Laura Weber Uncovers Story Of Historic White Bear Lake Jewish & Kosher Camp

UPDATE: The event was originally scheduled for March 7 but has been rescheduled to April 11. The article has updated to reflect that.

On April 11, at the White Bear Lake Armory, community members will gather for a unique event: “Sophie Wirth, The Camp That’s Near The Lake” With Laura Weber.

A distinguished historian and former editor of Minnesota History, Weber will share her extensive research on Sophie Wirth Camp, the Upper Midwest’s first kosher camp located on the shores of White Bear Lake which operated from 1912 to 1944. This camp, once a vital retreat for poor Eastern European Jewish immigrants from St. Paul’s West Side flats, symbolizes a significant chapter in the Twin Cities Jewish community’s history.

This presentation, preceded by extensive research from a 2022 White Bear Lake Area Historical Society (WBLAHS) presentation, explores the camp’s inception and its vital role within the Jewish community.

Rheanna O’Brien, the education director with the White Bear Lake Historical Society, is credited with the discovery of the camp. Her initial foray into the camp’s past through newspaper archives revealed advertisements and articles that brought the forgotten stories of the camp and its community impact back to light.

“ ended up being one of those things where you just kind of dive down a rabbit hole… I all of a sudden started to find advertisements for the camp,” she said.

The collaboration between Weber and O’Brien presents a comprehensive narrative of Sophie Wirth Camp, revealing the layered history of Jewish immigration, community support, and cultural preservation in Minnesota.

Weber’s account of her research process provides insight into the meticulous efforts required to piece together the camp’s story: “I looked up every single mention of the camp in the American Jewish World on their digitized archives…There were [also] these two newspapers that were devoted to the Reform movement in the late 1800s and early 1900s – the American Israelite and the Reform Advocate – and they had information about Sophie Wirth Camp.”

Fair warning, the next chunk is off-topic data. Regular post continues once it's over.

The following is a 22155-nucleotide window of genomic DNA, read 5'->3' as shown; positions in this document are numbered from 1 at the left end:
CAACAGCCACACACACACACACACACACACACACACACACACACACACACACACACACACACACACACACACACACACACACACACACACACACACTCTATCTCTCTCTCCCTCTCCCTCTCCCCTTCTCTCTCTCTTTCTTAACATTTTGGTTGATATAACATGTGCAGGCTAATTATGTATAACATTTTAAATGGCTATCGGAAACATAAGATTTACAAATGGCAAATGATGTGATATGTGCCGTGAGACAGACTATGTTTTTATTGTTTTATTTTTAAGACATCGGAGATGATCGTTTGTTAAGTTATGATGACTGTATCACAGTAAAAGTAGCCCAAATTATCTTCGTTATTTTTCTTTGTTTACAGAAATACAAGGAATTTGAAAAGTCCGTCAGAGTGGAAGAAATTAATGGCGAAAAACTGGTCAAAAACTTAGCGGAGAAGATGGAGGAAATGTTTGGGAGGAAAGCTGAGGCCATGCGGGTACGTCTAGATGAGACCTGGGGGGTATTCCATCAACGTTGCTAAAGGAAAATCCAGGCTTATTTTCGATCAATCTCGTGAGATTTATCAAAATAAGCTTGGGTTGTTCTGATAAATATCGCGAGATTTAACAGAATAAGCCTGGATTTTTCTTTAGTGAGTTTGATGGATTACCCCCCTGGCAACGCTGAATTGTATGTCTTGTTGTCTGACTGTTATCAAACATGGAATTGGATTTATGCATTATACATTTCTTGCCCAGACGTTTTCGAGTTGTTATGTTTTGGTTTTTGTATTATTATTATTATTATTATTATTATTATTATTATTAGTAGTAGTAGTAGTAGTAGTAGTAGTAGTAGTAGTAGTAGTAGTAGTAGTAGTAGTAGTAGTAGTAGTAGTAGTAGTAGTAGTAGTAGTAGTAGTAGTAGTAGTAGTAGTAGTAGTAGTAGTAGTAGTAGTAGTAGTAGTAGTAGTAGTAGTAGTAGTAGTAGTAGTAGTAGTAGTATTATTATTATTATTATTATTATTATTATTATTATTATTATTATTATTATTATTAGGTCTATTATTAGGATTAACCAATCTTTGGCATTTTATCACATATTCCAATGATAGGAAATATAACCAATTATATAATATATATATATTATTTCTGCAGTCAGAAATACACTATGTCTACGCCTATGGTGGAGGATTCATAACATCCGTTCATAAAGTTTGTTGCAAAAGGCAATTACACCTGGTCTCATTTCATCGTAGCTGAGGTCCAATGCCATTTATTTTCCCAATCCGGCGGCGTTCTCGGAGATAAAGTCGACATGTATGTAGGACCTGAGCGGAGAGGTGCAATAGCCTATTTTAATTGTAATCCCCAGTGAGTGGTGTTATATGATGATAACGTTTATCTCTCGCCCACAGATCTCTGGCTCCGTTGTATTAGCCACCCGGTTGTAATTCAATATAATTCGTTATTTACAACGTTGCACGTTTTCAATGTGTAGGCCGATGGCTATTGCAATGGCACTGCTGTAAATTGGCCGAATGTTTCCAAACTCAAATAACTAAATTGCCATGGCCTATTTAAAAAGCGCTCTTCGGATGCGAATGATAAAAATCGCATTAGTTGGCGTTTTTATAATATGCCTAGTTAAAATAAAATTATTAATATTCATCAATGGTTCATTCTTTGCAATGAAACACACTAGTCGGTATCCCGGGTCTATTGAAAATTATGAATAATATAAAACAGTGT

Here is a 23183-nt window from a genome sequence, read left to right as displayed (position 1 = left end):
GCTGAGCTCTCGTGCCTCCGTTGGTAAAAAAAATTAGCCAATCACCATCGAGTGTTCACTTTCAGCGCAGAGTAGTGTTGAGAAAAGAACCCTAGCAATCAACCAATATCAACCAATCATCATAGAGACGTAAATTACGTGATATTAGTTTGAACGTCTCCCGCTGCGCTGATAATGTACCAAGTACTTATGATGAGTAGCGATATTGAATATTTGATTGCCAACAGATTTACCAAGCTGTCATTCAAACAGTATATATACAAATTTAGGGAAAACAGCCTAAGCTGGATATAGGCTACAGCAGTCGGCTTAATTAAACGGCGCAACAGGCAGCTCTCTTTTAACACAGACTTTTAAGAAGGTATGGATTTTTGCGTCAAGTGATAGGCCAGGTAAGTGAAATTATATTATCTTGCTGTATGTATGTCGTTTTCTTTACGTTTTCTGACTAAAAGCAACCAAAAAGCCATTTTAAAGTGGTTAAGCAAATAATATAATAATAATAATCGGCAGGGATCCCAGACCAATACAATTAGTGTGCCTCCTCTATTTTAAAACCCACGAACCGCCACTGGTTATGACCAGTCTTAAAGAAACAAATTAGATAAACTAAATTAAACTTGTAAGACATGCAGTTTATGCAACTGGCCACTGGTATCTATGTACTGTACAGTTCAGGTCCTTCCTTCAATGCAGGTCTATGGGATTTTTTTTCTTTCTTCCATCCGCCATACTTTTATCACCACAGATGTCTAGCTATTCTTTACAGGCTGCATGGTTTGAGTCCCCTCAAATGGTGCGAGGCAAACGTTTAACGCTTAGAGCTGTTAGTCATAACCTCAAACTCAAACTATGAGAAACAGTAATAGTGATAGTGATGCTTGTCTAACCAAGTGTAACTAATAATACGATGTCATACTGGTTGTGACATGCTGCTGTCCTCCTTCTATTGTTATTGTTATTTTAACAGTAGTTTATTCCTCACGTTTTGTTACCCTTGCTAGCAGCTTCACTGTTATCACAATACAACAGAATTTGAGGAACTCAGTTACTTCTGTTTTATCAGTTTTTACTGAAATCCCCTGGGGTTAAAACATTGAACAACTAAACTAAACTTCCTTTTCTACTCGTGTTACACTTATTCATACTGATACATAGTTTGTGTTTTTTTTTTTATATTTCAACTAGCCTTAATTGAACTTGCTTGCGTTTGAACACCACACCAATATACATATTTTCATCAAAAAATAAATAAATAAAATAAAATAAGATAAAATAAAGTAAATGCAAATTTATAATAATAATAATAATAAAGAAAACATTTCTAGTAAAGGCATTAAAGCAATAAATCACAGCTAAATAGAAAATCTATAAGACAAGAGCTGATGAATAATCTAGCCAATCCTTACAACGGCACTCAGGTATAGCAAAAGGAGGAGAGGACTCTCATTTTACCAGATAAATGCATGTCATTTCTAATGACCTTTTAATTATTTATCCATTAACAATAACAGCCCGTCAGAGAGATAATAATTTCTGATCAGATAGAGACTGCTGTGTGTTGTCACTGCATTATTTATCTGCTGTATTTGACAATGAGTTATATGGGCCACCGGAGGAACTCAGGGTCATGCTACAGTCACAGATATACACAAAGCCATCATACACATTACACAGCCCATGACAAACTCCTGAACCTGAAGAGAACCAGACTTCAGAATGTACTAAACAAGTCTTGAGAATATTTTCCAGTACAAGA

The camp, initially founded as a rest home for “overtired mothers and their children,” became a sanctuary for families seeking a break from the heat and crowdedness of the city, offering them a chance for recreation and relaxation at White Bear Lake.

The camp served as a crucial support system for newly arrived Eastern European Jewish immigrants, facilitated by the more established German Jewish community.

“That’s the big meta-story of this camp…it was set up by the German Jewish community who were more established, who arrived in Minnesota earlier and were economically secure,” Weber said. “Then, when the Eastern European Immigrants arrived in poverty, they needed help.”

This act of philanthropy and community support highlighted the solidarity within the Jewish population during a time of significant social and economic upheaval. This narrative, reconstructed by Weber and O’Brien, underscores the importance of historical preservation and the value of unearthing and documenting local histories.

Their work serves as a reminder of the camp’s legacy, and of the power of cultural heritage. “There’s so much Jewish history that is not told…it’s really cool that the White Bear Lake people are the ones who want to tell the story about this camp that was in their area. It’s very important,” Weber said.